YEAs—Messrs. Benton, Black, Ewing of Illinois, Fulton, Grundy, Kirg of Alabama, Linn, Lyon, Moore, Fen. 3, 1837.] Public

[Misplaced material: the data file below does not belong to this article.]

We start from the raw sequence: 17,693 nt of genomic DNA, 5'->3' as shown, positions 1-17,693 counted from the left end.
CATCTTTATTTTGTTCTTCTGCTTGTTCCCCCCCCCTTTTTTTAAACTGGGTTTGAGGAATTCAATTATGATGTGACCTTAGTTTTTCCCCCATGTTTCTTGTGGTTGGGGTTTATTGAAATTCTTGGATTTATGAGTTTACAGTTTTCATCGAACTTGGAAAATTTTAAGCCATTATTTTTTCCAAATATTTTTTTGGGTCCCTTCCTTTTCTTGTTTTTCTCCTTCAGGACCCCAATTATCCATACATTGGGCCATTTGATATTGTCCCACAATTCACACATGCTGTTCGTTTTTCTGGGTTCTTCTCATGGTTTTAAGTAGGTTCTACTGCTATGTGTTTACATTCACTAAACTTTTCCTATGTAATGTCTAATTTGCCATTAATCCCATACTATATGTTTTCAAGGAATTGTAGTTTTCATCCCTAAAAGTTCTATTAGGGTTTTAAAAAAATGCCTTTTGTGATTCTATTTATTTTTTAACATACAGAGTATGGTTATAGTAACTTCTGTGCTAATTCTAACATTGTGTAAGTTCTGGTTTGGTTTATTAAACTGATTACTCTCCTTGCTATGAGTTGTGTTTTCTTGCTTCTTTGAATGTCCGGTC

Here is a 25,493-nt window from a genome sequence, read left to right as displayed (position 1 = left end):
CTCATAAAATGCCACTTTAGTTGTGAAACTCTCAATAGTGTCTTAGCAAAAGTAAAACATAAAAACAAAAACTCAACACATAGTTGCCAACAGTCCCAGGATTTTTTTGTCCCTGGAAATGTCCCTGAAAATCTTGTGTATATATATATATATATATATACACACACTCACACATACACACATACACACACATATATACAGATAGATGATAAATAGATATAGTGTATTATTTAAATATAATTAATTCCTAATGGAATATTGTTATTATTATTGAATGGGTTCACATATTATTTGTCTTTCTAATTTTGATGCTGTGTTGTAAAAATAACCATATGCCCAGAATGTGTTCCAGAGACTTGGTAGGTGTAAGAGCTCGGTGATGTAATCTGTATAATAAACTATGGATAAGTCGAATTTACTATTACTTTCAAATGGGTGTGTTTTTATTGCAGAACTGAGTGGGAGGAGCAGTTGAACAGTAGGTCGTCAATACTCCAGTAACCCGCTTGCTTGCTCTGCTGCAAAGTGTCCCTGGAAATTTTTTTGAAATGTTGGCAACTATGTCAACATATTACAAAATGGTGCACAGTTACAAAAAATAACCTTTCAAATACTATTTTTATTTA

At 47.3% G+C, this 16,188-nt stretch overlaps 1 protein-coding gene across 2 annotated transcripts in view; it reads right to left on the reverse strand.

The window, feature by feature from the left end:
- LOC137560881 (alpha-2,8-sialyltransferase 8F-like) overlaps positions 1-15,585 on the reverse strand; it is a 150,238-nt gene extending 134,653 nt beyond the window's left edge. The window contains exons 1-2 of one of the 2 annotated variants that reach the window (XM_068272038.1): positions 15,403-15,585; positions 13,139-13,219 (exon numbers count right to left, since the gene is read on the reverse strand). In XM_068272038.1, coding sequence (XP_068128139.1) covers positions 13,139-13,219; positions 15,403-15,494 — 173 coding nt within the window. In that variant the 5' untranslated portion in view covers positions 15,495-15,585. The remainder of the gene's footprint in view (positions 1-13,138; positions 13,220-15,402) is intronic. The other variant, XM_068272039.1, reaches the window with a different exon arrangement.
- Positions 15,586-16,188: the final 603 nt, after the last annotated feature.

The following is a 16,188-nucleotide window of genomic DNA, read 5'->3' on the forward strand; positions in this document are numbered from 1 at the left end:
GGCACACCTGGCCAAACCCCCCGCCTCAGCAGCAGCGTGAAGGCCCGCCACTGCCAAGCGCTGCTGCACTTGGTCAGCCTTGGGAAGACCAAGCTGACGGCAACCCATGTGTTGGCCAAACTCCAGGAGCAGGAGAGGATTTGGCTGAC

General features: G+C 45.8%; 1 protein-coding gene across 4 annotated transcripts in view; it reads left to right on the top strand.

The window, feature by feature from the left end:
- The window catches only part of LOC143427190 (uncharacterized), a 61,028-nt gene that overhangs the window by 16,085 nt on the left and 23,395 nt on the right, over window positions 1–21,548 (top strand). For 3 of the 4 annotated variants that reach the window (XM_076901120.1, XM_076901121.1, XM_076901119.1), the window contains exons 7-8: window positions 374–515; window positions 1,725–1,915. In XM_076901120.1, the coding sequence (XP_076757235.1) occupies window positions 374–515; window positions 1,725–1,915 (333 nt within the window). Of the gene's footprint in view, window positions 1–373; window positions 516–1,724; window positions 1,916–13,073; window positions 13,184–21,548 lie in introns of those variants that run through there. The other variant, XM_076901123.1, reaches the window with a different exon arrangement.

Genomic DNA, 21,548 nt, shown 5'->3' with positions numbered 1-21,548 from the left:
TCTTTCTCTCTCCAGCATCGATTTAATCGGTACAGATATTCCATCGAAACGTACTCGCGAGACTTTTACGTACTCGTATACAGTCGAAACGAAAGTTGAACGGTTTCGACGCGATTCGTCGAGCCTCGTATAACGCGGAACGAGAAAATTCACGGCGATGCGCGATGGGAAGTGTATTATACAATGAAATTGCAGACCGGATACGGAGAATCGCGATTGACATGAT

Nicholas, Niles, Norvell, Robinson, Ruggles, Tipton, Walker, Wright—17. Nars—Messrs. Bayard, Brown, Buchanan, Calhoun, Clay, Clayton, Crittenden, Cuthbert, Davis, Ewing of Ohio, Hendricks, Hubbard, Kent, King of Georgia, Knight, Morris, Prentiss, Preston, Robbins, Southard, Swift, Wall, White—23. Mr. RUGGLES moved to amend the 8th section by inserting before the word “child” the word “male,” so as to give a parent the privilege of purchasing the public land only for his male children under 21 years. Mr. BUCHANAN said that he hoped that no such amendment as that would be assented to. He had almost rather lose the whole section than vote to exclude the ladies. Mr. CLAY demanded the yeas and nays. Mr. MOORE said, if any distinction was to be made, he would rather give the exclusive privilege to children of the other sex. The question being taken, the amendment was negatived by nearly the whole Senate, as follows: YEAs-Messrs. Niles, Ruggles, Wright—3. NAys—Messrs. Bayard, Benton, Black, Brown, Buchanan, Calhoun, Clay, Clayton, Crittenden, Cuthbert, Davis, Ewing of Illinois, Ewing of Ohio, Fulton, Grundy, Hendricks, Hubbard, Kent, King of Alabama, King of Georgia, Knight, Linn, Lyon, Moore, Morris, Nicholas, Norvell, Prentiss, Preston, Robbins, Robinson, Southard, Swift, Tipton, Tomlinson, Walker, Wall, White—38. Mr. NILES moved to amend the bill in the 8th section, in that part of it which requires a parent to swear that no previous entry has been made in the name of said child under the provisions of this act, by striking out the words “in the name of said child,” and inserting in lieu thereof, “by said parent;” but before any question was taken on this amendment, a question of order was made, viz: whether the 8th section could be amended at all, inasmuch as the Senate had refused a motion to strike it out, and had thereby determined to retain it entire. The question was argued for a long time. The rules were appealed to: the Chair doubted, and the Senate could extricate itself from the difficulty only by determining, with common consent, to reconsider the former vote, by which a reconsideration had been refused. This brought them back to the point at which they had started in the morning, and presented the question whether the 8th section should be stricken out or retained in the bill. Mr. BUCHANAN had no idea that such opposition would have been made to this section. IIe had consulted with Western gentlemen before he offered his amendment to it, and he had thought it would meet their approbation. The bill, as it stood, confined the sales of the public lands to those who are in the West. He thought the people of the West would feel the paralyzing effects of the bill, should it pass in its present shape, although they express their willingness to make a sacrifice to diminish the surplus revenue. He was willing to reduce the revenue derived from the sales of the public lands to effect that object. But, when he was asked to vote for a bill which would cut off his own constituents from deriving any advantage from it, he could not agree to it. He was willing, at an early stage, to meet the feelings of gentlemen from the West; but now he was willing to let the section stand or fall upon its own merits; and, if necessary, he was willing to puthis vote against the adoption of this or any similar amendment. Mr. WRIGHT remarked that his object in voting for a bill of this character was to reduce the revenue, and to effect that end by confining the sales of public lands